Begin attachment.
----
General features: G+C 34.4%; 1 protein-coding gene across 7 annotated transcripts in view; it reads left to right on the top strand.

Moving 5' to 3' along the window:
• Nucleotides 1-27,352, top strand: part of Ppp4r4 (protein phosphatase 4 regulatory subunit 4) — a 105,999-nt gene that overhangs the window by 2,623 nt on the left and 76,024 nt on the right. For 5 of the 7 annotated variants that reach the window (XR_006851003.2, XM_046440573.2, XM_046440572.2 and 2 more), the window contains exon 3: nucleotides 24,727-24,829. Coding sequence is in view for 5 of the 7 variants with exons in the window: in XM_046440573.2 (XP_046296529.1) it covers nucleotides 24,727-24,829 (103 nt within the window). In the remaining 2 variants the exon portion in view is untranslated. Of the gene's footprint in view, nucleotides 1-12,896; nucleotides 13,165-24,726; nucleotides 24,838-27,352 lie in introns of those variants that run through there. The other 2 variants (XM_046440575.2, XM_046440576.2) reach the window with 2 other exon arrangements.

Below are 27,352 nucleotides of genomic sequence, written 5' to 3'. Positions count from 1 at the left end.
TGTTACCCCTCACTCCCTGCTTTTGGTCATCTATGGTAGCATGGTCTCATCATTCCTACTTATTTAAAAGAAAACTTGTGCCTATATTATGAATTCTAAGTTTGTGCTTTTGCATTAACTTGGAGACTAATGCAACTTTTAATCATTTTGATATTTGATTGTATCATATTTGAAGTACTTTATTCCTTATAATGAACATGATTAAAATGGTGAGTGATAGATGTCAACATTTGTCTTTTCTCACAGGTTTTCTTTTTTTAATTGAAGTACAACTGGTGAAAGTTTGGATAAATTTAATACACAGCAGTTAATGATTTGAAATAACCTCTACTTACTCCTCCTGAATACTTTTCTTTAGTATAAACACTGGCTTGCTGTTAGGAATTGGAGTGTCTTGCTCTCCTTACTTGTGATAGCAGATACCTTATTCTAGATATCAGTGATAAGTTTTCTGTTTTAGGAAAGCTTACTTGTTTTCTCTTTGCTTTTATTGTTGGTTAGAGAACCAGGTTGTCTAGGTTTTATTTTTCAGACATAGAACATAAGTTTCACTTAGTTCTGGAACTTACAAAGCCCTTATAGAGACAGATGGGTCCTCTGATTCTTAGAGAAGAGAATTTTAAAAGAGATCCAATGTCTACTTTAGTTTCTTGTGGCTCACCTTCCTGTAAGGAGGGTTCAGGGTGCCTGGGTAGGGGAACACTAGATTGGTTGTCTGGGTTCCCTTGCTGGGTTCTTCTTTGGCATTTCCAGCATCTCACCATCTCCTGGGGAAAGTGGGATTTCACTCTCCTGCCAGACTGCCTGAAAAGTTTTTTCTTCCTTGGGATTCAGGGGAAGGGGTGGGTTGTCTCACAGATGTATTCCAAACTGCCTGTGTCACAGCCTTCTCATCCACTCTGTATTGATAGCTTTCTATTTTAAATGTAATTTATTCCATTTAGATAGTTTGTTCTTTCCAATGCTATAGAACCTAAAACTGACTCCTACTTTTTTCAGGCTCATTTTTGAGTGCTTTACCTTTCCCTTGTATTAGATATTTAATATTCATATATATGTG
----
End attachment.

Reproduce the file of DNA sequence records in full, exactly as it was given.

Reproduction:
General features: G+C 34.4%; 1 protein-coding gene across 7 annotated transcripts in view; it reads left to right on the top strand.

Moving 5' to 3' along the window:
• Nucleotides 1-27,352, top strand: part of Ppp4r4 (protein phosphatase 4 regulatory subunit 4) — a 105,999-nt gene that overhangs the window by 2,623 nt on the left and 76,024 nt on the right. For 5 of the 7 annotated variants that reach the window (XR_006851003.2, XM_046440573.2, XM_046440572.2 and 2 more), the window contains exon 3: nucleotides 24,727-24,829. Coding sequence is in view for 5 of the 7 variants with exons in the window: in XM_046440573.2 (XP_046296529.1) it covers nucleotides 24,727-24,829 (103 nt within the window). In the remaining 2 variants the exon portion in view is untranslated. Of the gene's footprint in view, nucleotides 1-12,896; nucleotides 13,165-24,726; nucleotides 24,838-27,352 lie in introns of those variants that run through there. The other 2 variants (XM_046440575.2, XM_046440576.2) reach the window with 2 other exon arrangements.

Below are 27,352 nucleotides of genomic sequence, written 5' to 3'. Positions count from 1 at the left end.
TGTTACCCCTCACTCCCTGCTTTTGGTCATCTATGGTAGCATGGTCTCATCATTCCTACTTATTTAAAAGAAAACTTGTGCCTATATTATGAATTCTAAGTTTGTGCTTTTGCATTAACTTGGAGACTAATGCAACTTTTAATCATTTTGATATTTGATTGTATCATATTTGAAGTACTTTATTCCTTATAATGAACATGATTAAAATGGTGAGTGATAGATGTCAACATTTGTCTTTTCTCACAGGTTTTCTTTTTTTAATTGAAGTACAACTGGTGAAAGTTTGGATAAATTTAATACACAGCAGTTAATGATTTGAAATAACCTCTACTTACTCCTCCTGAATACTTTTCTTTAGTATAAACACTGGCTTGCTGTTAGGAATTGGAGTGTCTTGCTCTCCTTACTTGTGATAGCAGATACCTTATTCTAGATATCAGTGATAAGTTTTCTGTTTTAGGAAAGCTTACTTGTTTTCTCTTTGCTTTTATTGTTGGTTAGAGAACCAGGTTGTCTAGGTTTTATTTTTCAGACATAGAACATAAGTTTCACTTAGTTCTGGAACTTACAAAGCCCTTATAGAGACAGATGGGTCCTCTGATTCTTAGAGAAGAGAATTTTAAAAGAGATCCAATGTCTACTTTAGTTTCTTGTGGCTCACCTTCCTGTAAGGAGGGTTCAGGGTGCCTGGGTAGGGGAACACTAGATTGGTTGTCTGGGTTCCCTTGCTGGGTTCTTCTTTGGCATTTCCAGCATCTCACCATCTCCTGGGGAAAGTGGGATTTCACTCTCCTGCCAGACTGCCTGAAAAGTTTTTTCTTCCTTGGGATTCAGGGGAAGGGGTGGGTTGTCTCACAGATGTATTCCAAACTGCCTGTGTCACAGCCTTCTCATCCACTCTGTATTGATAGCTTTCTATTTTAAATGTAATTTATTCCATTTAGATAGTTTGTTCTTTCCAATGCTATAGAACCTAAAACTGACTCCTACTTTTTTCAGGCTCATTTTTGAGTGCTTTACCTTTCCCTTGTATTAGATATTTAATATTCATATATATGTG